These fears were not simply his own. Many of the world's leaders, Dr. Bell knew, felt the same. Former president Theodore Roosevelt had called this trend "race suicide," and had felt that America's greatness was being threatened not only by rampant poverty but also its cozy affluence. He had once proclaimed, "Some day we will realize that the prime duty, the inescapable duty, of the good citizen of the right type is to leave his or her blood behind him in the world; and that we have no business to permit the perpetuation of citizens of the wrong type." The inventor Alexander Graham Bell, the social crusader Margaret Sanger, and the administrators of the Harriman, Carnegie, and Rockefeller philanthropic foundations were each calling for state-sanctioned programs of better breeding. The editorial pages of newspapers such as the New York Times, scholars at Harvard, Yale, and Stanford, as well as professional associations of doctors and social workers were each urging the nation's legislatures to quell the tide of "hereditary defectives."
In addition, many British leaders supported compulsory sterilization to purify their nation's genetic pool. When Winston Churchill was home secretary, he had once written to Prime Minister Herbert Asquith urging support for a sterilization bill before Parliament. "The unnatural and increasingly rapid growth of the feeble-minded and insane classes, coupled as it is with a steady restriction among all the thrifty, energetic and superior stocks, constitutes a national and race danger which it is impossible to exaggerate," he explained. "I feel that the source from which all the streams of madness is fed should be cut off and sealed up before the year has passed. . . . [A] simple surgical operation would allow these individuals to live in the world without causing much inconvenience to others."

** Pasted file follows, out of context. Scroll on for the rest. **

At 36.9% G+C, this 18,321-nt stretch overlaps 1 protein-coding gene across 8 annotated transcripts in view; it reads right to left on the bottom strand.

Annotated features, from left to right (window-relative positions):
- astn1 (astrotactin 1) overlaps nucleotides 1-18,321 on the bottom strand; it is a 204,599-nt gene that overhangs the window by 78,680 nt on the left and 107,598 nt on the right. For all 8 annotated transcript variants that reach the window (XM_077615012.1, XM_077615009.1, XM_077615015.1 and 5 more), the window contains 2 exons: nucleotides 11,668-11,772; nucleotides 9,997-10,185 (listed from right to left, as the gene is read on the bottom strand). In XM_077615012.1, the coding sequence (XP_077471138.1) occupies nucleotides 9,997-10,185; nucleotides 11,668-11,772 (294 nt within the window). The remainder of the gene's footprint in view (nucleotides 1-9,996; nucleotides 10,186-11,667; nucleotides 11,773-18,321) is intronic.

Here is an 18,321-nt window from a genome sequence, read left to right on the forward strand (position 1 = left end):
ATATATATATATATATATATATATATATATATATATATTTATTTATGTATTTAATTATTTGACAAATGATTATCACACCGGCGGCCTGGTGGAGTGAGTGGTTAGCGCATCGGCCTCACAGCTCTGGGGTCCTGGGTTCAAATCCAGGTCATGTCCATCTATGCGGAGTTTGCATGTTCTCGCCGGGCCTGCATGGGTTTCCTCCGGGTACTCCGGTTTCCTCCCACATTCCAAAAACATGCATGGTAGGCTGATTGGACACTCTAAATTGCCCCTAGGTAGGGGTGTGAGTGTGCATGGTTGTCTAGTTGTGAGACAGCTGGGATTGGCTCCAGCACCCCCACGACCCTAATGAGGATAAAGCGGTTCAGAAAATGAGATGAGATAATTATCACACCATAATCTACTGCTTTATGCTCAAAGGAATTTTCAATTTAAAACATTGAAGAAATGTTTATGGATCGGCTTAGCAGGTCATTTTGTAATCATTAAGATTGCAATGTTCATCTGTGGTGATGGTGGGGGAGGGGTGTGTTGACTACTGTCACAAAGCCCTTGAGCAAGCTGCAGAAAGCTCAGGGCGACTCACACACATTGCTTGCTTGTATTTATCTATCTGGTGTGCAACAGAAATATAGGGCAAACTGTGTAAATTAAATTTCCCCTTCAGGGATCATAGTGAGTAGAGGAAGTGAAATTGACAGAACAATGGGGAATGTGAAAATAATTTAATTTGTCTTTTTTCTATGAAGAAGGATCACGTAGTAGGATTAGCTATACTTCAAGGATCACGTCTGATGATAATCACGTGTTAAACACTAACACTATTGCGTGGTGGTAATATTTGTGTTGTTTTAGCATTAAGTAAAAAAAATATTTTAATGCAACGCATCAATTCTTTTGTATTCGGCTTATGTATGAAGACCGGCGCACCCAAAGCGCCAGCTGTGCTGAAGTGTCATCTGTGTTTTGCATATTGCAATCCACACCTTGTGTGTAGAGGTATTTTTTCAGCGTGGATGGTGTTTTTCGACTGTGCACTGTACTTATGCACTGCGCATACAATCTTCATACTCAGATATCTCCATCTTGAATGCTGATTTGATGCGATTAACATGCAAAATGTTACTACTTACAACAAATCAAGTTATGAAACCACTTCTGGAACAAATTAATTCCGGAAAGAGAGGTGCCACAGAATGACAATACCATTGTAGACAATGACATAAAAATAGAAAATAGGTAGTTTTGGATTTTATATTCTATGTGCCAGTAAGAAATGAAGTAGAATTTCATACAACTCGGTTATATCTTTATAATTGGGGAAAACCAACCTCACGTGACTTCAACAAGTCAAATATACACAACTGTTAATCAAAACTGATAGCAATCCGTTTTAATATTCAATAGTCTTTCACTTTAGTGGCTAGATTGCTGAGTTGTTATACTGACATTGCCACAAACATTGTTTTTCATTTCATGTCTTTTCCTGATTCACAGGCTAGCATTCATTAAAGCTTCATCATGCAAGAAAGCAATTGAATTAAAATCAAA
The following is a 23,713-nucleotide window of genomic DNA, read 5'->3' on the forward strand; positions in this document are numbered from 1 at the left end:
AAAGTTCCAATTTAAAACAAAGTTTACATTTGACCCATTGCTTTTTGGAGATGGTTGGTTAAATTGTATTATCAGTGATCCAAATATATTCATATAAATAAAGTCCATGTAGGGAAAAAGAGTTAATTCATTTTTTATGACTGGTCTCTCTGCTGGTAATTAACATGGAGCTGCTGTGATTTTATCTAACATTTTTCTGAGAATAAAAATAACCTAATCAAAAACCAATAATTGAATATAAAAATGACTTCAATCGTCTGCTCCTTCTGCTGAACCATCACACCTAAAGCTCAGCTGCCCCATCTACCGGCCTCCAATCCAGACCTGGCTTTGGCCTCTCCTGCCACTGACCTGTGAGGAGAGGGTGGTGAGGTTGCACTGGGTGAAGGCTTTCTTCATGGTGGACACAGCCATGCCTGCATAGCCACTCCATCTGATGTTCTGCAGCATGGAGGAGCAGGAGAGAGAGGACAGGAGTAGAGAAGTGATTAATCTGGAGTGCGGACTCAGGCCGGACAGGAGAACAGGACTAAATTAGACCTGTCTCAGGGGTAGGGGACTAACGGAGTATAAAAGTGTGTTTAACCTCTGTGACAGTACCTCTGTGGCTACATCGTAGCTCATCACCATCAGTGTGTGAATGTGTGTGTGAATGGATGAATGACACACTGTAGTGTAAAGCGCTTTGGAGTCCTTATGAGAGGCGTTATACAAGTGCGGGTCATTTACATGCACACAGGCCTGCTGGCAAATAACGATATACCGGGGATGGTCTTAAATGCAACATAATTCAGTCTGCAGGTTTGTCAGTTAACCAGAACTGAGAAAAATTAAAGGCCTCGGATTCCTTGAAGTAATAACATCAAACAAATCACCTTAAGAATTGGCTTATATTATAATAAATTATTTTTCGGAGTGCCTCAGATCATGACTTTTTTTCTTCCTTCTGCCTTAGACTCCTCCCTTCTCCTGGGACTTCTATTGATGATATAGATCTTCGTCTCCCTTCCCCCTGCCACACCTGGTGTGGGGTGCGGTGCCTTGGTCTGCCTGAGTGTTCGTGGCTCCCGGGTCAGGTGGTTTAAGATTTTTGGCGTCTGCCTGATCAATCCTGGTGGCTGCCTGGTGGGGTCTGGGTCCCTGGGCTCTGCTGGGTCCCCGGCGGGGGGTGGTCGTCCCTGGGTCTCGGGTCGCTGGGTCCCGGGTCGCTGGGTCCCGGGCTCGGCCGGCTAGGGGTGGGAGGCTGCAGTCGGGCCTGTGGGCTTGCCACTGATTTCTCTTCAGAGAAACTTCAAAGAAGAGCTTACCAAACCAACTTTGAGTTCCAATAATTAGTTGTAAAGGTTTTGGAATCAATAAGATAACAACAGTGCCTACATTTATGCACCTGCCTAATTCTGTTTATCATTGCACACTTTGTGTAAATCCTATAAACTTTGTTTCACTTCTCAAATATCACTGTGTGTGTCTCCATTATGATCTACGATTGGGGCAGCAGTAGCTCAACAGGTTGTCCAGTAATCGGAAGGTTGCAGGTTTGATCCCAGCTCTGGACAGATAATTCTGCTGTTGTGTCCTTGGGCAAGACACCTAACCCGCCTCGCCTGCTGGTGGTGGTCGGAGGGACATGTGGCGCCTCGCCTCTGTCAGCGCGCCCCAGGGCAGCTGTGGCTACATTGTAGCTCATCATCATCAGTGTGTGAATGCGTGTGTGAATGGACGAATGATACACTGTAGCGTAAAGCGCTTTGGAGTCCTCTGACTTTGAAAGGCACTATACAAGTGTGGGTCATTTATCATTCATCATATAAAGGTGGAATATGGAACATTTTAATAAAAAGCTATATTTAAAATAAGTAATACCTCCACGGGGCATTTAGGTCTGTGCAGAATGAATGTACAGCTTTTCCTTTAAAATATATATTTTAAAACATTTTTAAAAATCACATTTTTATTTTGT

Now, after nearly twenty years of effort, the case of Carrie Buck provided the most resounding legal affirmation of this theory of genetic engineering. In the Supreme Court case that bore Bell's name, Justice Oliver Wendell Holmes, Jr., feared the United States would be "swamped with incompetence" if women like Carrie continued to have children. "It is better for all the world," he wrote in the majority decision of Buck v. Bell, "if instead of waiting to execute degenerate offspring for crime, or to let them starve for their imbecility, society can prevent those who are manifestly unfit from continuing their kind. . . . Three generations of imbeciles are enough."
Yes, our descendants may well be proud. Actually, this idea wasn't new at all, Dr. Bell would muse. "Racial improvement" was a practice as old as the first great civilizations of the world. Didn't remarkably heroic races cast their defective infants in the River Tiber or leave them upon the mountainside to starve? "The idea of elimination, by one way or another, of those who were expected to be disqualified for a certain standard of physical and mental perfection, has come down to us through a great space of time," he would later maintain. "And it persists as strongly in the minds of people today as it did in the minds of the ancient Spartans and Romans. . . . Such efforts to preserve a healthy race, cruel as they may seem, were after all but the pursuit of natural laws: the buds unfit to mature, fall; and the weaklings of the flock must perish."
Excerpted from Better for All the World by Harry Bruinius Copyright © 2006 by Harry Bruinius. Excerpted by permission of Knopf, a division of Random House, Inc. All rights reserved. No part of this excerpt may be reproduced or reprinted without permission in writing from the publisher.
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